Jul 192014
 

I have always been intrigued by Lady Skipwith – not because she had her portrait painted by Sir Joshua Reynolds in May 1787, when she was 35. She had been born in 1752 as Selina Shirley and was the eldest daughter of the Honourable George Shirley, son of the 1st Earl of Ferrers.

Her husband Sir Thomas George Skipwith was already a man of fifty when they tied the knot, two years before the Reynolds portrait. They got married on 13th September 1785 but the marriage proved childless; her husband had become the Fourth Baronet Skipwith* on 6th December 1778 upon the death of his father but the baronetcy came to an end when he died in 1790, at Margate. He was buried at Monks Field.

Lady Skipwith had a reputation as a skilled horsewoman, and a nephew recorded that “there was something rather formidable in her powdered hair and [the] riding habit or joseph which she generally wore.”

Other than that I know little of her life: she outlived her husband by 42 years. In his will Sir Thomas appears to have given her a right to reside in the family home at Newbold Pacey Hall in Warwickshire. When she died on 23 March 1832 the Hall passed to her late husband’s cousin, Sir Grey Skipwith.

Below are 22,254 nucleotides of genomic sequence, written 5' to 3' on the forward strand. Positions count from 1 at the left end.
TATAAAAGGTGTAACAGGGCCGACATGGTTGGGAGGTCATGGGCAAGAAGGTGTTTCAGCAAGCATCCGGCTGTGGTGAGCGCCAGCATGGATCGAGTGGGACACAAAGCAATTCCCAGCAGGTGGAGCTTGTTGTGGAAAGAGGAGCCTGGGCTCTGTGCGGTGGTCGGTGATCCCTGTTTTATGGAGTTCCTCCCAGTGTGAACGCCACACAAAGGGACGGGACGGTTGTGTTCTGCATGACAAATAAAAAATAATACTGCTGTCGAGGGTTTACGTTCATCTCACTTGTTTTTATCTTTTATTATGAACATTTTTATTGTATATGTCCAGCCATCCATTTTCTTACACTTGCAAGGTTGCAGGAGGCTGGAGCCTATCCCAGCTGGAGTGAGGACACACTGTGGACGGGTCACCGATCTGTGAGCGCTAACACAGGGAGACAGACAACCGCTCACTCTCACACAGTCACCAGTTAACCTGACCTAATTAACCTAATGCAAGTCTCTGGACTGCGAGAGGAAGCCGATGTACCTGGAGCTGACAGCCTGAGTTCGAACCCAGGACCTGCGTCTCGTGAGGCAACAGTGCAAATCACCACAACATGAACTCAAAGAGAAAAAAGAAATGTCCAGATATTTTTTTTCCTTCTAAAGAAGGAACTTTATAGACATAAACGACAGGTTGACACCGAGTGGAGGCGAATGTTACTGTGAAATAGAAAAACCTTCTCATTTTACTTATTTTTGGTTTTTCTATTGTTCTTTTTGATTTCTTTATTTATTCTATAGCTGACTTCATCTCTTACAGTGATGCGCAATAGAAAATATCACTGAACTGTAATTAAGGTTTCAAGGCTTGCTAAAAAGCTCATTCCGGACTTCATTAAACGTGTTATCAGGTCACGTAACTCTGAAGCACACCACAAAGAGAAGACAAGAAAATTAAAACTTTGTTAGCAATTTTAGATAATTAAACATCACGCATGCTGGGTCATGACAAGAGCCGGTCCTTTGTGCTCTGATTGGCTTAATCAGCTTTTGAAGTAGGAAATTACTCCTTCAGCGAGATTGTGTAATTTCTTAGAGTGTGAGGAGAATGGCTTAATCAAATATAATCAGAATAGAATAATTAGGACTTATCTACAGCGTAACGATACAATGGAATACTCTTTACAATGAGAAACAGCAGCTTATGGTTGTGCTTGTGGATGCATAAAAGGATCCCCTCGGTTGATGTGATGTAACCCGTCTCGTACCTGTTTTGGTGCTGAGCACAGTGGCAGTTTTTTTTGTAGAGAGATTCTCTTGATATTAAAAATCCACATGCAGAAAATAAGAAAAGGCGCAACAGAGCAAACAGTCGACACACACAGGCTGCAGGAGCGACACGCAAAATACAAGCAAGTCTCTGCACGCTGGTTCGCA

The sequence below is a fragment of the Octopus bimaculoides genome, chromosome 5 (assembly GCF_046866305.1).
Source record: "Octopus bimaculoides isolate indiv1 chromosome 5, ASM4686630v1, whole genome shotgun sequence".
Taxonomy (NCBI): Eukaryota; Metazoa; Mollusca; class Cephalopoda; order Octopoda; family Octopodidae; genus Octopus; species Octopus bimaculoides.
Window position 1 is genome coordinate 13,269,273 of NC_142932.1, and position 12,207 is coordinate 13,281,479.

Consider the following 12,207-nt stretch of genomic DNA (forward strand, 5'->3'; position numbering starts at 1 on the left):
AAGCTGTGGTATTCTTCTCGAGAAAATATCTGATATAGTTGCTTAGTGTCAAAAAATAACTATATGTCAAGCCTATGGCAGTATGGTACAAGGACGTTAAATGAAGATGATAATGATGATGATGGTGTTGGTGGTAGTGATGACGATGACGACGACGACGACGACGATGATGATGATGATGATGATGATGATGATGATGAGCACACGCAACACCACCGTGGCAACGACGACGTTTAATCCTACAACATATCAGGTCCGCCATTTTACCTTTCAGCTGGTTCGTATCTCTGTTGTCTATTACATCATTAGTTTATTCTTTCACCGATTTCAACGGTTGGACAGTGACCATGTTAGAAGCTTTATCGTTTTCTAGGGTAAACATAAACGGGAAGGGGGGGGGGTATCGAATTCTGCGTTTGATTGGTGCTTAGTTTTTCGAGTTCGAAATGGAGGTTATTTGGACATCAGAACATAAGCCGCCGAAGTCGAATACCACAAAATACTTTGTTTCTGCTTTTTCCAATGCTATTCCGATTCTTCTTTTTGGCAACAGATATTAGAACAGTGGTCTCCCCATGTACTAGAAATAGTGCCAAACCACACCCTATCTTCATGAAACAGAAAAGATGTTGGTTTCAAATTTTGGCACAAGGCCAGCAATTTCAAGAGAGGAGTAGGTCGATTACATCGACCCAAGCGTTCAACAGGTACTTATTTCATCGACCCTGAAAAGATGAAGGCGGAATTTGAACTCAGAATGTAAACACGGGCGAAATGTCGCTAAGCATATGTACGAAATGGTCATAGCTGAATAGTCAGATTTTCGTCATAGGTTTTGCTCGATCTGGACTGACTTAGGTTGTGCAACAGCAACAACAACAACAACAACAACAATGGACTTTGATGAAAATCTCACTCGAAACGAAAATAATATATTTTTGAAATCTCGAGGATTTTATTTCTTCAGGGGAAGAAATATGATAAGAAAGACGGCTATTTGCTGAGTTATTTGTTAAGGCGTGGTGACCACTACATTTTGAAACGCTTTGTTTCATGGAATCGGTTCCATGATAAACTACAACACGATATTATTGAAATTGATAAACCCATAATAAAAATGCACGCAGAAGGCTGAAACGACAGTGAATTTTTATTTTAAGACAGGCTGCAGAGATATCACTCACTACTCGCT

You just get the feeling that the married couple may not have been very close – he had spent all his adult life as a bachelor and at 35 she must have assumed that with ‘the first blush of youth passed by’ she was unlikely to marry. Her husband had been an MP for a while, but never actually spoke in the House. It appears they may have had some fairly grandiose ideas for erecting a new stately pile at Newbold – plans were drawn up by Colen Campbell, chief architect of the Prince of Wales.

It looks as though the plans were never implemented (or certainly not in that form) and on the death of the baronet Lady Skipwith may have found herself somewhat strapped for cash. That is the only reason why I can think she came round to my ancestor Richard Hall with her begging bowl. She wanted £1100 – a not inconsiderable sum. Richard lent it to her at four and a half per cent interest, secured by way of mortgage. I do not know how they met, or whether there was a network of go-betweens putting aristo’s who were on hard times in touch with wealthy tradesmen like Richard. I can only assume that they met, some time in the autumn of 1795, because I cannot imagine he would have forked out that sort of money without checking his “investment”. Her house was perhaps 40 miles from where Richard lived.

Richard would have been well used to the idea of money lending to the cash-strapped but asset-rich members of the aristocracy – his brother in law William Snooke was most adept at the art of money lending to the well-heeled and would certainly have shown him how it was best done! Loans of up to a hundred pounds were covered by a promissory note (an I.O.U.) whereas sums above that amount but below a thousand pounds were covered by a bond (i.e. under seal). Loans of over a thousand pounds were secured on a mortgage. This was the routine long-practised to good effect by William Snooke, and this is what Richard followed.